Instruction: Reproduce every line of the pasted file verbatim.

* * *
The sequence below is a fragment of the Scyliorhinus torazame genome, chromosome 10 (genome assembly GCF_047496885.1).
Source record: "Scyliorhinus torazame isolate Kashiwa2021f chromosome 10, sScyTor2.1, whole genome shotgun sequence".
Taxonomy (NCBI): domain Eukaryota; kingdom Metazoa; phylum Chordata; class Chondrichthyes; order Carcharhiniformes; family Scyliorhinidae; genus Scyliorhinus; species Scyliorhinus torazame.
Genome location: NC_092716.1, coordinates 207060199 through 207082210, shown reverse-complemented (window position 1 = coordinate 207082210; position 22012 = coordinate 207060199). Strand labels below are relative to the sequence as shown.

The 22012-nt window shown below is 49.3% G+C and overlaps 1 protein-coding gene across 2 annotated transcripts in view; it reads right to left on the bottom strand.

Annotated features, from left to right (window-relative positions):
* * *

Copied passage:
The sequence below is a fragment of the Scyliorhinus torazame genome, chromosome 10 (genome assembly GCF_047496885.1).
Source record: "Scyliorhinus torazame isolate Kashiwa2021f chromosome 10, sScyTor2.1, whole genome shotgun sequence".
Taxonomy (NCBI): domain Eukaryota; kingdom Metazoa; phylum Chordata; class Chondrichthyes; order Carcharhiniformes; family Scyliorhinidae; genus Scyliorhinus; species Scyliorhinus torazame.
Genome location: NC_092716.1, coordinates 207060199 through 207082210, shown reverse-complemented (window position 1 = coordinate 207082210; position 22012 = coordinate 207060199). Strand labels below are relative to the sequence as shown.

The 22012-nt window shown below is 49.3% G+C and overlaps 1 protein-coding gene across 2 annotated transcripts in view; it reads right to left on the bottom strand.

Annotated features, from left to right (window-relative positions):